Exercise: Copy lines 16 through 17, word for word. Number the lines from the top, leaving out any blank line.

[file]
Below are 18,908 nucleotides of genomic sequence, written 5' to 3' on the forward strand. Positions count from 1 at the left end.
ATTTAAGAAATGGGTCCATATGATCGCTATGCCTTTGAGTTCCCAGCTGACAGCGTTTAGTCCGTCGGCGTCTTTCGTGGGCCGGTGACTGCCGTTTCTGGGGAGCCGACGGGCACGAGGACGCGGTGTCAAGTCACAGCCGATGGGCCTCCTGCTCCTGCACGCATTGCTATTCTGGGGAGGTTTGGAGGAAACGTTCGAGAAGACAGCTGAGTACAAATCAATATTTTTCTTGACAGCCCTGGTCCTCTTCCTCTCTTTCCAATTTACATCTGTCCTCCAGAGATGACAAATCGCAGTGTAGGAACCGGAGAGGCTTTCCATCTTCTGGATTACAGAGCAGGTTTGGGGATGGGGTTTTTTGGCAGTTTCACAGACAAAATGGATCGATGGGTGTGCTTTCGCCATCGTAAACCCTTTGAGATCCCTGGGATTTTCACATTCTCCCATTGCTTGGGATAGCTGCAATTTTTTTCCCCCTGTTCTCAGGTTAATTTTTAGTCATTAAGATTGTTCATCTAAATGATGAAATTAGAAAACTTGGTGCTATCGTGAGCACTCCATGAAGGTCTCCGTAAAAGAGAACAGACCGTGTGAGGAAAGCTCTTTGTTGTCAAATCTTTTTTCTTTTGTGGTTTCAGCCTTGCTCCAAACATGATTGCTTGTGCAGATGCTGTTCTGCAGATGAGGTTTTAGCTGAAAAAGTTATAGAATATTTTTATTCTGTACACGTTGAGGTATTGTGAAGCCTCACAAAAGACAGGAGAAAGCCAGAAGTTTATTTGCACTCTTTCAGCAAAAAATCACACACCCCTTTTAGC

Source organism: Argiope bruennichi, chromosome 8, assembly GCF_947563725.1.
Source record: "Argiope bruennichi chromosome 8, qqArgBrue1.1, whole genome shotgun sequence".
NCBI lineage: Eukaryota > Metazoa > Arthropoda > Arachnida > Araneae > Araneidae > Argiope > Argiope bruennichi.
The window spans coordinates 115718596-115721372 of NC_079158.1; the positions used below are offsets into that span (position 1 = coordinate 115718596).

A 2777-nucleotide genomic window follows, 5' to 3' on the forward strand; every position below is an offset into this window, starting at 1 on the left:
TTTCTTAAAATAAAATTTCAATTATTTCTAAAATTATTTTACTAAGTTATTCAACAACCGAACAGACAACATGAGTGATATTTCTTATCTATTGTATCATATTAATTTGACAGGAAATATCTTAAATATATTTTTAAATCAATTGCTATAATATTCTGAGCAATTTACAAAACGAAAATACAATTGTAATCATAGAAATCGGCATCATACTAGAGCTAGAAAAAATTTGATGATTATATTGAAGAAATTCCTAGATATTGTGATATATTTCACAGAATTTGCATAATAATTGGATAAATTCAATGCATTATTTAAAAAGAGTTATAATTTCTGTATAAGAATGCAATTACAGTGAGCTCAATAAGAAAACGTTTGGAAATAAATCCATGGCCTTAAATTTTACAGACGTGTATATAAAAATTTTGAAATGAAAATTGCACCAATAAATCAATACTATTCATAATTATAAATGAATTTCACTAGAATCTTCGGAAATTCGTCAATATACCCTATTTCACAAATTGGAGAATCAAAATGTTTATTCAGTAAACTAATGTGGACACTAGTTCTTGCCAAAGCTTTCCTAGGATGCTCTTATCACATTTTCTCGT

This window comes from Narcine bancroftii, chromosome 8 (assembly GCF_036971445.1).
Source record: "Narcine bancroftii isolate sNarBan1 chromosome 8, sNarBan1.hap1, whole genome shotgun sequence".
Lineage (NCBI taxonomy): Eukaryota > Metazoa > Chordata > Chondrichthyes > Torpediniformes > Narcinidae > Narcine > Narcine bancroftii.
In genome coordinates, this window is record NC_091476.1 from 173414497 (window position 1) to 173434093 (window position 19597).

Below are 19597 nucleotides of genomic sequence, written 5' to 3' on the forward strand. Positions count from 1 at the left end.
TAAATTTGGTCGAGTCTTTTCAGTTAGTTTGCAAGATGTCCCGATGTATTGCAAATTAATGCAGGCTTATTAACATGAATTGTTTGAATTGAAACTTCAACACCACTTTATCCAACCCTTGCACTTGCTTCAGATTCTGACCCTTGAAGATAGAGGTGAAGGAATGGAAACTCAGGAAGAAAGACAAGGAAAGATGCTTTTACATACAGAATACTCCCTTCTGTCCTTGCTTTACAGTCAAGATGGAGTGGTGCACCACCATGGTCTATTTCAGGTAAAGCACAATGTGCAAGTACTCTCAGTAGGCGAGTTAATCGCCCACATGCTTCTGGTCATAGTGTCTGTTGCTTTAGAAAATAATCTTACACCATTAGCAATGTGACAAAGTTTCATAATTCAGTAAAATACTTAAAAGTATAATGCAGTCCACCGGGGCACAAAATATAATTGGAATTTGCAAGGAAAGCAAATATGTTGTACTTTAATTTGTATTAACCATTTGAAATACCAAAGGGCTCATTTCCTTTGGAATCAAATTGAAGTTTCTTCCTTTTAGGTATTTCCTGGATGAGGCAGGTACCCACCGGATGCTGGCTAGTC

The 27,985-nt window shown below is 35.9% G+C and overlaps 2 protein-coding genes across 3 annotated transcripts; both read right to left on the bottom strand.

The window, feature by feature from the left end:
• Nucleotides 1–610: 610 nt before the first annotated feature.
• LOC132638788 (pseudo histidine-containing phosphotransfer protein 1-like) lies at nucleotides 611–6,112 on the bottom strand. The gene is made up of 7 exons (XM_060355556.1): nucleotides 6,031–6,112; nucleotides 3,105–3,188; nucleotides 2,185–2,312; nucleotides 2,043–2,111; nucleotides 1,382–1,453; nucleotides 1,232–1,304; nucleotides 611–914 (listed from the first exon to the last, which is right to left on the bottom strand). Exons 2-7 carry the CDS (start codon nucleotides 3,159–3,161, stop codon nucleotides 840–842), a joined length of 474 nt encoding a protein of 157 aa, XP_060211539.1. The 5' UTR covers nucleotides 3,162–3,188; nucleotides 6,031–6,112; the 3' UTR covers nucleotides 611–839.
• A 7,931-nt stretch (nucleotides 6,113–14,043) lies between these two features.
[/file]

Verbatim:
The window, feature by feature from the left end:
• Nucleotides 1–610: 610 nt before the first annotated feature.